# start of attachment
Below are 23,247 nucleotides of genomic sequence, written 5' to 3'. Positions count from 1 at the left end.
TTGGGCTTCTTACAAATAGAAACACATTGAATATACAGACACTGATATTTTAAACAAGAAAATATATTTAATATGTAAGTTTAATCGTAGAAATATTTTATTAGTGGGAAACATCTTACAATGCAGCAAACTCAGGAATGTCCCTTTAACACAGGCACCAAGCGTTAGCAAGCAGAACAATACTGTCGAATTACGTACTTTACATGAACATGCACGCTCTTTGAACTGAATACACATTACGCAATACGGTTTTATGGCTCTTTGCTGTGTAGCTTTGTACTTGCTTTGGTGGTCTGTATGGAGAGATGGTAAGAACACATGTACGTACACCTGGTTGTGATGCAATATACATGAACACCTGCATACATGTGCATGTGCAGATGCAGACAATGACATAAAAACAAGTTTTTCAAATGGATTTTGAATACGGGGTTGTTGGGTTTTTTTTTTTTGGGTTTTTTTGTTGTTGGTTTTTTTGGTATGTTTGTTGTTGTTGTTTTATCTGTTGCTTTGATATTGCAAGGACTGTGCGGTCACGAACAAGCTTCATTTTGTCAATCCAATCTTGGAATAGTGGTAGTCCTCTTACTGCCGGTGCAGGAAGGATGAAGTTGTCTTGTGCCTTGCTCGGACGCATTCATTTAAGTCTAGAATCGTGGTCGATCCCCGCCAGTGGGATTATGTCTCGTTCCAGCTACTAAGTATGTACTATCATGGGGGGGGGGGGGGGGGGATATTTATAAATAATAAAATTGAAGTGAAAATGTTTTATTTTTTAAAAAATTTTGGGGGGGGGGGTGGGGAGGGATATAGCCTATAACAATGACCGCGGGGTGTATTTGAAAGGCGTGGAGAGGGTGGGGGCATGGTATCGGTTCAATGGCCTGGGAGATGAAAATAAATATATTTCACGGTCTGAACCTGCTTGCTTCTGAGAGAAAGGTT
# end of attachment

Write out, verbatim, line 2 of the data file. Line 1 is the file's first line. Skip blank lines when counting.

TTGGGCTTCTTACAAATAGAAACACATTGAATATACAGACACTGATATTTTAAACAAGAAAATATATTTAATATGTAAGTTTAATCGTAGAAATATTTTATTAGTGGGAAACATCTTACAATGCAGCAAACTCAGGAATGTCCCTTTAACACAGGCACCAAGCGTTAGCAAGCAGAACAATACTGTCGAATTACGTACTTTACATGAACATGCACGCTCTTTGAACTGAATACACATTACGCAATACGGTTTTATGGCTCTTTGCTGTGTAGCTTTGTACTTGCTTTGGTGGTCTGTATGGAGAGATGGTAAGAACACATGTACGTACACCTGGTTGTGATGCAATATACATGAACACCTGCATACATGTGCATGTGCAGATGCAGACAATGACATAAAAACAAGTTTTTCAAATGGATTTTGAATACGGGGTTGTTGGGTTTTTTTTTTTTGGGTTTTTTTGTTGTTGGTTTTTTTGGTATGTTTGTTGTTGTTGTTTTATCTGTTGCTTTGATATTGCAAGGACTGTGCGGTCACGAACAAGCTTCATTTTGTCAATCCAATCTTGGAATAGTGGTAGTCCTCTTACTGCCGGTGCAGGAAGGATGAAGTTGTCTTGTGCCTTGCTCGGACGCATTCATTTAAGTCTAGAATCGTGGTCGATCCCCGCCAGTGGGATTATGTCTCGTTCCAGCTACTAAGTATGTACTATCATGGGGGGGGGGGGGGGGGGATATTTATAAATAATAAAATTGAAGTGAAAATGTTTTATTTTTTAAAAAATTTTGGGGGGGGGGGTGGGGAGGGATATAGCCTATAACAATGACCGCGGGGTGTATTTGAAAGGCGTGGAGAGGGTGGGGGCATGGTATCGGTTCAATGGCCTGGGAGATGAAAATAAATATATTTCACGGTCTGAACCTGCTTGCTTCTGAGAGAAAGGTT